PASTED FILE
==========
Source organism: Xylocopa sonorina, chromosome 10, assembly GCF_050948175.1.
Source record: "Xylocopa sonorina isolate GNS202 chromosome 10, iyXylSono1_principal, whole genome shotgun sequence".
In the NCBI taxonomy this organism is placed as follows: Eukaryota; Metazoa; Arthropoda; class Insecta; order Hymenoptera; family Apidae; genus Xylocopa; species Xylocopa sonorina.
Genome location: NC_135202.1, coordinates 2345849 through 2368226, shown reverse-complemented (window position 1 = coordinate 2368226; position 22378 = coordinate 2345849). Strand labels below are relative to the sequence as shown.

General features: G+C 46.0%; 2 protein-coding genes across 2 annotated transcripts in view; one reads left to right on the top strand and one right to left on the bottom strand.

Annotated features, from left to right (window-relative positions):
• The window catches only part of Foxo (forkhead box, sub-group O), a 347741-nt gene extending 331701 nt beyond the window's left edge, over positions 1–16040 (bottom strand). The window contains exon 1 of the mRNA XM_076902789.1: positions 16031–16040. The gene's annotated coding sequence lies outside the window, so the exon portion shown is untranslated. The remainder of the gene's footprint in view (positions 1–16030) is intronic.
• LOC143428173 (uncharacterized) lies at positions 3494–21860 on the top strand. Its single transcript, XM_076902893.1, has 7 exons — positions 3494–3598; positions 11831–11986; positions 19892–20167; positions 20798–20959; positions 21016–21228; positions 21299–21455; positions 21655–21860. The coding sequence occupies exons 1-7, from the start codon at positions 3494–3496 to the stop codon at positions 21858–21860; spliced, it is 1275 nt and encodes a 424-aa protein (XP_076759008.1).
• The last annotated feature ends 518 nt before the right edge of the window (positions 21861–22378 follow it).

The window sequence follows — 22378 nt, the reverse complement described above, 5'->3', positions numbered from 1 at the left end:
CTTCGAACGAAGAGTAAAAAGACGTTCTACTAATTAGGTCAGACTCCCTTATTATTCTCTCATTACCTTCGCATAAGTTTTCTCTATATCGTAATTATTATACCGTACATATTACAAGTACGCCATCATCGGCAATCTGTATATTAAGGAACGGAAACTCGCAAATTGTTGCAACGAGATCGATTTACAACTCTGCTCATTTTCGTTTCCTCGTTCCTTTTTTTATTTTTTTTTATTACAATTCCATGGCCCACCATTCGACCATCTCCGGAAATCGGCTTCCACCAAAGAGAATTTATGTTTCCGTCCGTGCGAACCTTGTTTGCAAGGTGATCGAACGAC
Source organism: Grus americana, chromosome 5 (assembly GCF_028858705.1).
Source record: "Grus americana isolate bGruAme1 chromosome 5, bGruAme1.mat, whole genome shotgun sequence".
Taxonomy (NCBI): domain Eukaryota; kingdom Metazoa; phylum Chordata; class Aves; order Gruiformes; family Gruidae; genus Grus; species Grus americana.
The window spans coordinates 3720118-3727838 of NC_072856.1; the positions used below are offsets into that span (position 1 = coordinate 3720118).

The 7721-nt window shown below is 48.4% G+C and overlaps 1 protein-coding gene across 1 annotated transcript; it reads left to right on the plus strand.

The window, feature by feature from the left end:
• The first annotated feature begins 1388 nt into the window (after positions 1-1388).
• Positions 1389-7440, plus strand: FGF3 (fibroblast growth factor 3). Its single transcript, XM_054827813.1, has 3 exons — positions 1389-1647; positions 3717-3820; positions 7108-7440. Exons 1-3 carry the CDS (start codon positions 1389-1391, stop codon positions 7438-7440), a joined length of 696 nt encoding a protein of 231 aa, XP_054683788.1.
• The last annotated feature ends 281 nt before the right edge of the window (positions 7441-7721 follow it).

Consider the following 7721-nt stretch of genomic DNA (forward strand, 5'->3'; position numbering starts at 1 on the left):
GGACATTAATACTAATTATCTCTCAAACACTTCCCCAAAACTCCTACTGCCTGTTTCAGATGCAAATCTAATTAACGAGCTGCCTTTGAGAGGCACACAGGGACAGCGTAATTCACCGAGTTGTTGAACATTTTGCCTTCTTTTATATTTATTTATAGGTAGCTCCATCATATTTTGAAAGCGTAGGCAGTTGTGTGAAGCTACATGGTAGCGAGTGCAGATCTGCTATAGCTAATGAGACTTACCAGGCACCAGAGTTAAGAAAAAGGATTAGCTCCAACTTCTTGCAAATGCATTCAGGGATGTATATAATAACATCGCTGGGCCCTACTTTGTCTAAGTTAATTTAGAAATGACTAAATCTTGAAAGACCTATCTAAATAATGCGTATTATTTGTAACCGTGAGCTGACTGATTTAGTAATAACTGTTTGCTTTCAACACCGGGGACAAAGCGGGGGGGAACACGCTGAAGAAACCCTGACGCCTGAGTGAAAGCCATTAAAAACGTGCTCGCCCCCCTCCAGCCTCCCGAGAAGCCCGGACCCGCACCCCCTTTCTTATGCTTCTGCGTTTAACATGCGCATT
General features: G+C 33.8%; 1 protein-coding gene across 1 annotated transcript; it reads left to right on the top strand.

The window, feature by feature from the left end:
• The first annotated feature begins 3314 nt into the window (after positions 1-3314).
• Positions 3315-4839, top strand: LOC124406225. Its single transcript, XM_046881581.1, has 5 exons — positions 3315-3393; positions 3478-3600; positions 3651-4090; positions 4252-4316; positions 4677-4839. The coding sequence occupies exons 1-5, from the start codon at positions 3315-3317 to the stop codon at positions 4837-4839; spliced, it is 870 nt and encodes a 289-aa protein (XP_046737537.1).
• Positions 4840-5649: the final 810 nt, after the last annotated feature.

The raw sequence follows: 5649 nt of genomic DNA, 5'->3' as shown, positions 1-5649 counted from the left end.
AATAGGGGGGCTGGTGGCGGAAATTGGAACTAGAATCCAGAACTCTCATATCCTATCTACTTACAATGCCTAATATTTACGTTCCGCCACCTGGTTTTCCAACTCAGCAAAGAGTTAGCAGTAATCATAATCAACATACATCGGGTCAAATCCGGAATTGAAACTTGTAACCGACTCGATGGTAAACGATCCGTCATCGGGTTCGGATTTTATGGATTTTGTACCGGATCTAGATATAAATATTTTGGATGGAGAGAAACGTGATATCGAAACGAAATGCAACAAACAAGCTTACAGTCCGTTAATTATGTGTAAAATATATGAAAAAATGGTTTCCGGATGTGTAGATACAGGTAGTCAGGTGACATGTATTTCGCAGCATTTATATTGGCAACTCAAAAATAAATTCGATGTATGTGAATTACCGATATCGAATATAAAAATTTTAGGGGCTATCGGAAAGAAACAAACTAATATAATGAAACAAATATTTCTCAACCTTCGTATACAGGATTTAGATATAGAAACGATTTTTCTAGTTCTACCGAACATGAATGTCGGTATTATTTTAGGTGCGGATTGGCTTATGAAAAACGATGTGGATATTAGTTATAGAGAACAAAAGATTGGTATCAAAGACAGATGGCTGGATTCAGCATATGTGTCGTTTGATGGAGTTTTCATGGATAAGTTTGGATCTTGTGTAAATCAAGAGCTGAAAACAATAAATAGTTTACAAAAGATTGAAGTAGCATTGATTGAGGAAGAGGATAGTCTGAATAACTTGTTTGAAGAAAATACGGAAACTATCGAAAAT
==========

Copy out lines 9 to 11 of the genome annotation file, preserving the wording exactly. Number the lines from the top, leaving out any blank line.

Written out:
• The last annotated feature ends 518 nt before the right edge of the window (positions 21861–22378 follow it).

The window sequence follows — 22378 nt, the reverse complement described above, 5'->3', positions numbered from 1 at the left end:
CTTCGAACGAAGAGTAAAAAGACGTTCTACTAATTAGGTCAGACTCCCTTATTATTCTCTCATTACCTTCGCATAAGTTTTCTCTATATCGTAATTATTATACCGTACATATTACAAGTACGCCATCATCGGCAATCTGTATATTAAGGAACGGAAACTCGCAAATTGTTGCAACGAGATCGATTTACAACTCTGCTCATTTTCGTTTCCTCGTTCCTTTTTTTATTTTTTTTTATTACAATTCCATGGCCCACCATTCGACCATCTCCGGAAATCGGCTTCCACCAAAGAGAATTTATGTTTCCGTCCGTGCGAACCTTGTTTGCAAGGTGATCGAACGAC